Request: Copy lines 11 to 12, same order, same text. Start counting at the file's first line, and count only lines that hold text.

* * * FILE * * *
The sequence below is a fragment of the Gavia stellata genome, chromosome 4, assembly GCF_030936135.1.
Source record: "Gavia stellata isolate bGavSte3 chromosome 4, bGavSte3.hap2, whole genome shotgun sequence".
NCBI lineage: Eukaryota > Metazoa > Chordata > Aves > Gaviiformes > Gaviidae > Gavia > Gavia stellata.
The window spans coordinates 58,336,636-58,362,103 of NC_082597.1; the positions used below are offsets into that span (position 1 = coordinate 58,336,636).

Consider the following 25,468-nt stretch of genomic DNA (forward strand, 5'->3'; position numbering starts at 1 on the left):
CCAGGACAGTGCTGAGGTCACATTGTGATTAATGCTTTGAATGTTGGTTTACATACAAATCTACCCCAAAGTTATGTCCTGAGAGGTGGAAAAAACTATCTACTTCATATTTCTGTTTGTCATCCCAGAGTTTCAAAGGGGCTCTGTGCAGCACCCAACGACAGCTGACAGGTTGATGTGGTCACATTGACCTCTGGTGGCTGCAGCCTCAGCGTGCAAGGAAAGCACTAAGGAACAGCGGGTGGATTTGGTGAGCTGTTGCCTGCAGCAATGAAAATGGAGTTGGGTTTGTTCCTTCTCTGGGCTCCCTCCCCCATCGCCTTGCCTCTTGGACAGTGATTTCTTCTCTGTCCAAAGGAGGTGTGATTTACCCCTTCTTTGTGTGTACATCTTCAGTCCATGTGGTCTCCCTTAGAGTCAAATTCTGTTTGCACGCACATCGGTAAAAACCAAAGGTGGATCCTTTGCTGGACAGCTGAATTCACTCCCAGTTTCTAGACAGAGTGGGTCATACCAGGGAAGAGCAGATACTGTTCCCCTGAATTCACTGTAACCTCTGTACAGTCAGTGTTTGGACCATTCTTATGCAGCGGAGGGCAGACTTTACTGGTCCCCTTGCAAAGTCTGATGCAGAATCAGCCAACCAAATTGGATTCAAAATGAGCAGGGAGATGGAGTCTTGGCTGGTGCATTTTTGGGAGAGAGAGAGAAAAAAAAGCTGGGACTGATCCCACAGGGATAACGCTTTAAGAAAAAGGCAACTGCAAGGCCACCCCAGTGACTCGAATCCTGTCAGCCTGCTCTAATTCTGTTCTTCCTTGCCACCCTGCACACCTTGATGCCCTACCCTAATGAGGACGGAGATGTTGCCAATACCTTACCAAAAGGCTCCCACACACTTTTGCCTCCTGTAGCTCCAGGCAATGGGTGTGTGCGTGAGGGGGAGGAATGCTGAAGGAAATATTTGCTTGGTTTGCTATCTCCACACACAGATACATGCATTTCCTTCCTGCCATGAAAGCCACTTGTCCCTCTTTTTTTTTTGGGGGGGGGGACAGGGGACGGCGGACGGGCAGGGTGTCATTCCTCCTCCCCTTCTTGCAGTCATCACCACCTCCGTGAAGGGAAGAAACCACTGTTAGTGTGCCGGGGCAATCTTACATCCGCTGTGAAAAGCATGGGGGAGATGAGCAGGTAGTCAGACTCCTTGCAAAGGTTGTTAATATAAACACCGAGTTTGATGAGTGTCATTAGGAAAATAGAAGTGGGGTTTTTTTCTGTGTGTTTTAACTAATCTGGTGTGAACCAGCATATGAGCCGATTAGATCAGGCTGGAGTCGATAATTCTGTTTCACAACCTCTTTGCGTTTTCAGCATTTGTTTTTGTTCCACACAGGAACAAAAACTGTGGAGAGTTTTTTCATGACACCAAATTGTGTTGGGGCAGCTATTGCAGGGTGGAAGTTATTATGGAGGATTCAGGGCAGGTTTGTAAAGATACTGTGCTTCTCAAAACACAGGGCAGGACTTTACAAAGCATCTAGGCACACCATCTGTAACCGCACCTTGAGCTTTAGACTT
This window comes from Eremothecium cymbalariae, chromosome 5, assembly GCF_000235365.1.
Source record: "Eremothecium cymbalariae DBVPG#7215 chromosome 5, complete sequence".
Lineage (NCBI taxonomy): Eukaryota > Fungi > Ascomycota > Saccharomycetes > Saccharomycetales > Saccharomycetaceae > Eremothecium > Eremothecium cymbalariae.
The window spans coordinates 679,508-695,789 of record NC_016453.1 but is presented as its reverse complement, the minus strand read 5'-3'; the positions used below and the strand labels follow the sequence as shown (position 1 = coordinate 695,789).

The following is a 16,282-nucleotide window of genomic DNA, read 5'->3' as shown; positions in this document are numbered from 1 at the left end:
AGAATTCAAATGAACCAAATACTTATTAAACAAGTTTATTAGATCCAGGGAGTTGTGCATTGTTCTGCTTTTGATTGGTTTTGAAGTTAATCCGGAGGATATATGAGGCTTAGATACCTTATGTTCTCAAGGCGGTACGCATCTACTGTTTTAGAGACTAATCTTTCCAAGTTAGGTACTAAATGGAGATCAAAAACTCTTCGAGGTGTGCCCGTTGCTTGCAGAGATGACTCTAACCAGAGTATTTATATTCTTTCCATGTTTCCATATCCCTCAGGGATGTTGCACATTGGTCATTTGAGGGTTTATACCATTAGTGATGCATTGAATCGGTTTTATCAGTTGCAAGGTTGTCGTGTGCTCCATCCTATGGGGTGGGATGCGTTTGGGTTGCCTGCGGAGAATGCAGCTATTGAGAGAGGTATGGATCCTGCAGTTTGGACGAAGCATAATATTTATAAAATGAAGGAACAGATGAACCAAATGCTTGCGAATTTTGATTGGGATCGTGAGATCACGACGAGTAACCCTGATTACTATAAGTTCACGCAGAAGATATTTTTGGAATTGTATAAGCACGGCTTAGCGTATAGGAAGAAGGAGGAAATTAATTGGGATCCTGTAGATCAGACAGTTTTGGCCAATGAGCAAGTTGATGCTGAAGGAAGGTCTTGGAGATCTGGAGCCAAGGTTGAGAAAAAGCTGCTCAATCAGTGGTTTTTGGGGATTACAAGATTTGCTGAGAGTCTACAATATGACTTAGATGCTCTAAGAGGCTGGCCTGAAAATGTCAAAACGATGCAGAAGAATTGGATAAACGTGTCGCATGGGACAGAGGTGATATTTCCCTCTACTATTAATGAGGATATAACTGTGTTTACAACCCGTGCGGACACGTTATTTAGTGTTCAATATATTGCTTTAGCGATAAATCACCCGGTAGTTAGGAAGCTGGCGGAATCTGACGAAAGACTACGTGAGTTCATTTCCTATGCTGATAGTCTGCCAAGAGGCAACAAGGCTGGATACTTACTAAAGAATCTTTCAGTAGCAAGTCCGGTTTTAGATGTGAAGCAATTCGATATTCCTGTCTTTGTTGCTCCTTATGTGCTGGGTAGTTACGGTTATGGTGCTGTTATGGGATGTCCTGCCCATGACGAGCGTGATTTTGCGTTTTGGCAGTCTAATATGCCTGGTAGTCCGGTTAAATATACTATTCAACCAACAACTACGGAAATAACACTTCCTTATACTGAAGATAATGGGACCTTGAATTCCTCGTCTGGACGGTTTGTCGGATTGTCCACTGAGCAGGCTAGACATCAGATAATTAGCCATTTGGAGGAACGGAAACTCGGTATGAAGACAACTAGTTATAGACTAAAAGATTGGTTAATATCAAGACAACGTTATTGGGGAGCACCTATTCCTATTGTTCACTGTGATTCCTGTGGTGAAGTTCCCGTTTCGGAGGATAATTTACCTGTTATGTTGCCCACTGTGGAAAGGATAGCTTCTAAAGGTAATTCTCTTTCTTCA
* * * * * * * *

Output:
The following is a 16,282-nucleotide window of genomic DNA, read 5'->3' as shown; positions in this document are numbered from 1 at the left end:
AGAATTCAAATGAACCAAATACTTATTAAACAAGTTTATTAGATCCAGGGAGTTGTGCATTGTTCTGCTTTTGATTGGTTTTGAAGTTAATCCGGAGGATATATGAGGCTTAGATACCTTATGTTCTCAAGGCGGTACGCATCTACTGTTTTAGAGACTAATCTTTCCAAGTTAGGTACTAAATGGAGATCAAAAACTCTTCGAGGTGTGCCCGTTGCTTGCAGAGATGACTCTAACCAGAGTATTTATATTCTTTCCATGTTTCCATATCCCTCAGGGATGTTGCACATTGGTCATTTGAGGGTTTATACCATTAGTGATGCATTGAATCGGTTTTATCAGTTGCAAGGTTGTCGTGTGCTCCATCCTATGGGGTGGGATGCGTTTGGGTTGCCTGCGGAGAATGCAGCTATTGAGAGAGGTATGGATCCTGCAGTTTGGACGAAGCATAATATTTATAAAATGAAGGAACAGATGAACCAAATGCTTGCGAATTTTGATTGGGATCGTGAGATCACGACGAGTAACCCTGATTACTATAAGTTCACGCAGAAGATATTTTTGGAATTGTATAAGCACGGCTTAGCGTATAGGAAGAAGGAGGAAATTAATTGGGATCCTGTAGATCAGACAGTTTTGGCCAATGAGCAAGTTGATGCTGAAGGAAGGTCTTGGAGATCTGGAGCCAAGGTTGAGAAAAAGCTGCTCAATCAGTGGTTTTTGGGGATTACAAGATTTGCTGAGAGTCTACAATATGACTTAGATGCTCTAAGAGGCTGGCCTGAAAATGTCAAAACGATGCAGAAGAATTGGATAAACGTGTCGCATGGGACAGAGGTGATATTTCCCTCTACTATTAATGAGGATATAACTGTGTTTACAACCCGTGCGGACACGTTATTTAGTGTTCAATATATTGCTTTAGCGATAAATCACCCGGTAGTTAGGAAGCTGGCGGAATCTGACGAAAGACTACGTGAGTTCATTTCCTATGCTGATAGTCTGCCAAGAGGCAACAAGGCTGGATACTTACTAAAGAATCTTTCAGTAGCAAGTCCGGTTTTAGATGTGAAGCAATTCGATATTCCTGTCTTTGTTGCTCCTTATGTGCTGGGTAGTTACGGTTATGGTGCTGTTATGGGATGTCCTGCCCATGACGAGCGTGATTTTGCGTTTTGGCAGTCTAATATGCCTGGTAGTCCGGTTAAATATACTATTCAACCAACAACTACGGAAATAACACTTCCTTATACTGAAGATAATGGGACCTTGAATTCCTCGTCTGGACGGTTTGTCGGATTGTCCACTGAGCAGGCTAGACATCAGATAATTAGCCATTTGGAGGAACGGAAACTCGGTATGAAGACAACTAGTTATAGACTAAAAGATTGGTTAATATCAAGACAACGTTATTGGGGAGCACCTATTCCTATTGTTCACTGTGATTCCTGTGGTGAAGTTCCCGTTTCGGAGGATAATTTACCTGTTATGTTGCCCACTGTGGAAAGGATAGCTTCTAAAGGTAATTCTCTTTCTTCA